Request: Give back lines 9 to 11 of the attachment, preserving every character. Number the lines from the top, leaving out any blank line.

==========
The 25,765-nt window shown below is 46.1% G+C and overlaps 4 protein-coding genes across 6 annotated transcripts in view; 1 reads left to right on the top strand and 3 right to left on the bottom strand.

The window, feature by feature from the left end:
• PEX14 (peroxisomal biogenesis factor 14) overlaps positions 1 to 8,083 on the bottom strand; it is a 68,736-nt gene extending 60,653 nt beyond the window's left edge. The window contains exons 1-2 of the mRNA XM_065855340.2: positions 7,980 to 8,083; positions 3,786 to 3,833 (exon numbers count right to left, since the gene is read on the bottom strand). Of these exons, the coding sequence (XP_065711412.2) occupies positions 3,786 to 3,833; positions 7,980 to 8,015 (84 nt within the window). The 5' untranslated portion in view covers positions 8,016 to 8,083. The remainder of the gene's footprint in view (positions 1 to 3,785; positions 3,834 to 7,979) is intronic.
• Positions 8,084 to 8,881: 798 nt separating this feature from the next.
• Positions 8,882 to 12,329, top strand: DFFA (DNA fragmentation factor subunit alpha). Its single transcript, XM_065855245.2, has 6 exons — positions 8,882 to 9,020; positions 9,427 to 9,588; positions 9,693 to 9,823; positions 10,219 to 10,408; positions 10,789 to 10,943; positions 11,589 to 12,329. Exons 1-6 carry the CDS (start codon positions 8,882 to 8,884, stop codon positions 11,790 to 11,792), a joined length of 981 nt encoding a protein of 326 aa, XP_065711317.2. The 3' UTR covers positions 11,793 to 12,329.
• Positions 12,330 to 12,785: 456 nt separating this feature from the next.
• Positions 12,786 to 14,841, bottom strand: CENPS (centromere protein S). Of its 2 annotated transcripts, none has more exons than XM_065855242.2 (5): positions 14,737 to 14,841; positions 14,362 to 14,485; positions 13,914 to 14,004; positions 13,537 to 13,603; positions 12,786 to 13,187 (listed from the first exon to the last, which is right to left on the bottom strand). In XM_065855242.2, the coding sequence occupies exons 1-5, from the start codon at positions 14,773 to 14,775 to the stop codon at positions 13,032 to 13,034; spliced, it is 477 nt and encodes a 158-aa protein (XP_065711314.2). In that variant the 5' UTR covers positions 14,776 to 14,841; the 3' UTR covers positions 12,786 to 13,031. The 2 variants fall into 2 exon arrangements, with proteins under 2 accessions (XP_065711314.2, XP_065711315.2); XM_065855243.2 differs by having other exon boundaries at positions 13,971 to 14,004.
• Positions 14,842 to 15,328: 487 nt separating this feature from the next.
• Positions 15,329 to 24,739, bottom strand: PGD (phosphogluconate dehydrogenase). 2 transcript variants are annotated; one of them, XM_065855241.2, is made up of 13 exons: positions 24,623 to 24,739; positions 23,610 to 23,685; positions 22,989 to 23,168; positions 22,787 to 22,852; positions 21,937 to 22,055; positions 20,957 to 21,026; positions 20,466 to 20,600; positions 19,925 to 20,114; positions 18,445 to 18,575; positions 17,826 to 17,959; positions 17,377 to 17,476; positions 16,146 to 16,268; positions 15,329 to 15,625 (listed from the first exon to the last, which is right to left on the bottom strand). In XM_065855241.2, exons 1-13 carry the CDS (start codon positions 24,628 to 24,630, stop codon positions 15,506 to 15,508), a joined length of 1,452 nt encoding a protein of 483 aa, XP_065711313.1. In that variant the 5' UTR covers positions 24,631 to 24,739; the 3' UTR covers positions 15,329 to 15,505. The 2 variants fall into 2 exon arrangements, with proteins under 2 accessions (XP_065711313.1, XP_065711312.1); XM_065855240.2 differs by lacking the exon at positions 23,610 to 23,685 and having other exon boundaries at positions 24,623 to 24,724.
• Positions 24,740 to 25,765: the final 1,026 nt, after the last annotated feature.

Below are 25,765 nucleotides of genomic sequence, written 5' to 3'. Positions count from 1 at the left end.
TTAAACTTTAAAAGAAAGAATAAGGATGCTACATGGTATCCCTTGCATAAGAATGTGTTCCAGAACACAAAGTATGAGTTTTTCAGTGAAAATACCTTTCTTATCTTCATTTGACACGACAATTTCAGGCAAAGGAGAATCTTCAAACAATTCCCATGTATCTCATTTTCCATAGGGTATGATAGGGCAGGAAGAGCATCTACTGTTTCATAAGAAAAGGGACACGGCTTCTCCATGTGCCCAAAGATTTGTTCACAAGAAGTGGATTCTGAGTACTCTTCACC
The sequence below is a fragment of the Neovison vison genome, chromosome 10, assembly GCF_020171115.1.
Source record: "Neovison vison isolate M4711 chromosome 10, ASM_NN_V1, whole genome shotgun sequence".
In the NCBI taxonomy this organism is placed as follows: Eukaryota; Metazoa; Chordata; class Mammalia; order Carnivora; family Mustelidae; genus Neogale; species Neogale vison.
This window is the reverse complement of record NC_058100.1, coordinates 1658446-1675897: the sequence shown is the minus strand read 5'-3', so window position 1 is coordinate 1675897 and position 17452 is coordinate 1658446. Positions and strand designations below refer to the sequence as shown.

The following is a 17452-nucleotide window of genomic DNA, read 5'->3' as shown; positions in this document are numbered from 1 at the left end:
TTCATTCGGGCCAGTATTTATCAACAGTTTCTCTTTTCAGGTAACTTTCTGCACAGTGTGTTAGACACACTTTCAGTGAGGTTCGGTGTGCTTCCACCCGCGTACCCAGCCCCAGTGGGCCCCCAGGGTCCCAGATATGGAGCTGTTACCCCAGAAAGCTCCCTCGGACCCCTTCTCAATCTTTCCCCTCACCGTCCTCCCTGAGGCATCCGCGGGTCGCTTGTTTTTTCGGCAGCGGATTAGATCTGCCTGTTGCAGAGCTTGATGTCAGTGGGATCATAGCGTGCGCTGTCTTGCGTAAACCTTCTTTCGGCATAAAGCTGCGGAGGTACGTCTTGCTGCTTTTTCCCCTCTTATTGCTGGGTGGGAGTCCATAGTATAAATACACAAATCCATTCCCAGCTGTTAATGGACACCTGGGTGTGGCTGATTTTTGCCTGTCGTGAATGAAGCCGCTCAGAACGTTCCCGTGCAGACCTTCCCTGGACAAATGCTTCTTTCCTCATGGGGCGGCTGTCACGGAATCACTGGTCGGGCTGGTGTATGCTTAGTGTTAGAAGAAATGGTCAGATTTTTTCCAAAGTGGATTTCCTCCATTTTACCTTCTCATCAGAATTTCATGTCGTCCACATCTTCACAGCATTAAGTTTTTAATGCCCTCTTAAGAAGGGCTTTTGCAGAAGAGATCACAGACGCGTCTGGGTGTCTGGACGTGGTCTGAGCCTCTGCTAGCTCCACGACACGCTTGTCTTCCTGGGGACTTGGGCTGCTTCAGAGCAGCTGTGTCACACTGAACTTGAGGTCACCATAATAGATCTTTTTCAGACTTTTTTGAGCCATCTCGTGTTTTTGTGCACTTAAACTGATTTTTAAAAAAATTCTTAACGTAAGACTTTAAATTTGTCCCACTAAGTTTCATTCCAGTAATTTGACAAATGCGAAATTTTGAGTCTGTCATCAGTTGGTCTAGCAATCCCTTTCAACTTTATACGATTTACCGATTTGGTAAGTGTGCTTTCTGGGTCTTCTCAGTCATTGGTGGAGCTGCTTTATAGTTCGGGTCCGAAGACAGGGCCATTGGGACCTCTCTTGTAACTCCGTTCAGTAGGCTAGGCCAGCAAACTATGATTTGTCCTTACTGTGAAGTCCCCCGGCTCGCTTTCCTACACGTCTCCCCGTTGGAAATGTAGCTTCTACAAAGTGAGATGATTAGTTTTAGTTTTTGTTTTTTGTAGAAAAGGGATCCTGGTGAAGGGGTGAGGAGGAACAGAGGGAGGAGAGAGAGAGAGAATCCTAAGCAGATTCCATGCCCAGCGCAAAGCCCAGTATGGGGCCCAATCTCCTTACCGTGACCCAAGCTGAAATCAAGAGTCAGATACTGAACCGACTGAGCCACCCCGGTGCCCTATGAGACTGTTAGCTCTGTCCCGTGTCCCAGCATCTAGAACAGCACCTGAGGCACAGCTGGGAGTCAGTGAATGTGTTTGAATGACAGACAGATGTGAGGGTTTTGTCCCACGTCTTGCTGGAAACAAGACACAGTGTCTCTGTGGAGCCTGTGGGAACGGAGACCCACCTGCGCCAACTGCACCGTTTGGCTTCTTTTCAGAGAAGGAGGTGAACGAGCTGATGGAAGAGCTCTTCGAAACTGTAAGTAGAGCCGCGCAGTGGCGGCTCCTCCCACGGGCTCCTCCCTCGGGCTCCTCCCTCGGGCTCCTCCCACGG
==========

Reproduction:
• Positions 15,329 to 24,739, bottom strand: PGD (phosphogluconate dehydrogenase). 2 transcript variants are annotated; one of them, XM_065855241.2, is made up of 13 exons: positions 24,623 to 24,739; positions 23,610 to 23,685; positions 22,989 to 23,168; positions 22,787 to 22,852; positions 21,937 to 22,055; positions 20,957 to 21,026; positions 20,466 to 20,600; positions 19,925 to 20,114; positions 18,445 to 18,575; positions 17,826 to 17,959; positions 17,377 to 17,476; positions 16,146 to 16,268; positions 15,329 to 15,625 (listed from the first exon to the last, which is right to left on the bottom strand). In XM_065855241.2, exons 1-13 carry the CDS (start codon positions 24,628 to 24,630, stop codon positions 15,506 to 15,508), a joined length of 1,452 nt encoding a protein of 483 aa, XP_065711313.1. In that variant the 5' UTR covers positions 24,631 to 24,739; the 3' UTR covers positions 15,329 to 15,505. The 2 variants fall into 2 exon arrangements, with proteins under 2 accessions (XP_065711313.1, XP_065711312.1); XM_065855240.2 differs by lacking the exon at positions 23,610 to 23,685 and having other exon boundaries at positions 24,623 to 24,724.
• Positions 24,740 to 25,765: the final 1,026 nt, after the last annotated feature.

Below are 25,765 nucleotides of genomic sequence, written 5' to 3'. Positions count from 1 at the left end.